• PoolSource - is a general-purpose Framework Source that can read the content of a previously produced edm::Event file. Use case: you have generated your parton-level events with an ME tool, then have used LHESource to convert to the edm::Event compatible format, and have written an EDM output file; later on you can read these parton-level events with a PoolSource, and proceed to develop a fully hadronized event, followed by subsequent steps, as you choose. This scheme will also be the case in central production. Thus, if you intend to prepare cmsDriver.py compatible configuration fragments for central production, for processing ME partons, you will need to explicitly put PoolSource in your fragment (the exact input file to PoolSource will be specified via input argument to cmsDriver.py, detailes later or elsewhere).

Particle Property Table

Particle Property Table is implemented with the use of the LCG version of HepPDT external software, which is interfaced to CMSSW via SimGeneral/HepPDTESSource package.

SimGeneral/HepPDTESSource/python/pythiapdt_cfi.py is currently considered standard and is used in production.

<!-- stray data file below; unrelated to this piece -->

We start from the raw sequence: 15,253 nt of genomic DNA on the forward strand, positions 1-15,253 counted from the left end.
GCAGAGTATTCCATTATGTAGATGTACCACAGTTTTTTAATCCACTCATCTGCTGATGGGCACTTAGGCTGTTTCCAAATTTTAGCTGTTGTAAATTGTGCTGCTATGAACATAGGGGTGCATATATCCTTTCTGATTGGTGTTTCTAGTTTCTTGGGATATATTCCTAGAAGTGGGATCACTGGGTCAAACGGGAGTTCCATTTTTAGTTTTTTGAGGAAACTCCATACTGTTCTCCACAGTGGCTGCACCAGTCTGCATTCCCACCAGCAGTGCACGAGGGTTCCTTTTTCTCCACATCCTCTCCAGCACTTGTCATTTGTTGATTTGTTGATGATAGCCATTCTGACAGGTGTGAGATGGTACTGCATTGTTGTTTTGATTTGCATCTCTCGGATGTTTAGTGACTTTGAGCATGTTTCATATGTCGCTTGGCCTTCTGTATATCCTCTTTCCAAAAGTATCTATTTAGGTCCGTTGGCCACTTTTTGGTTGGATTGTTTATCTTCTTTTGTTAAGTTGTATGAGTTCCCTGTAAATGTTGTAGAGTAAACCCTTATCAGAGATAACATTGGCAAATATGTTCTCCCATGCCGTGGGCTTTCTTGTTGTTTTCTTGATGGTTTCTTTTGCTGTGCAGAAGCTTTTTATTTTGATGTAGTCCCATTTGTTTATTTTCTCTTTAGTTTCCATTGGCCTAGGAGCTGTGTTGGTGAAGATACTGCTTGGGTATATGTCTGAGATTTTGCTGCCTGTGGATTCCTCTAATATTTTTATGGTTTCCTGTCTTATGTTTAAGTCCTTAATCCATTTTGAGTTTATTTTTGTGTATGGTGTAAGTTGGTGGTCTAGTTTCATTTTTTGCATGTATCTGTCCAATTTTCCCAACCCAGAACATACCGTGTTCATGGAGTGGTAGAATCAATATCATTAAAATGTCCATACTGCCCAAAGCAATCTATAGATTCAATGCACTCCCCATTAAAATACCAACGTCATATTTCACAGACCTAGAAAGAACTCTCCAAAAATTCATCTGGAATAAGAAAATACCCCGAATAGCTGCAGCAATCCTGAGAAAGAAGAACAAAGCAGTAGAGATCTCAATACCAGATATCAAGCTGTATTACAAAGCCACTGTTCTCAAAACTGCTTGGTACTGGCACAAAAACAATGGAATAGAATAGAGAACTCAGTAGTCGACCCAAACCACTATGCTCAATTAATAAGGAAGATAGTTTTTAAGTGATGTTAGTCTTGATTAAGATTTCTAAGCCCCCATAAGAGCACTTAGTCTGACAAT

For details please visit SWGuideParticleDataTable.

Random number generator initialization

In CMSSW all modules that need a random seed pick it up from a single Service called RandomNumberGeneratorService.

The complete configuration of the service is defined in the standard configuration include: IOMC/RandomEngine/python/IOMC_cff.py.

A minimal configuration needed to event generation only will look like follows:

RandomNumberGeneratorService = cms.Service("RandomNumberGeneratorService",
    generator = cms.PSet(
        initialSeed = cms.untracked.uint32(123456789),
        engineName = cms.untracked.string('HepJamesRandom')

As shown, the seed is defined by the initialSeed parameter, in the PSet generator.
Please note that the random engine specification is optional, but the seed must be present and to be unique for a given generation job.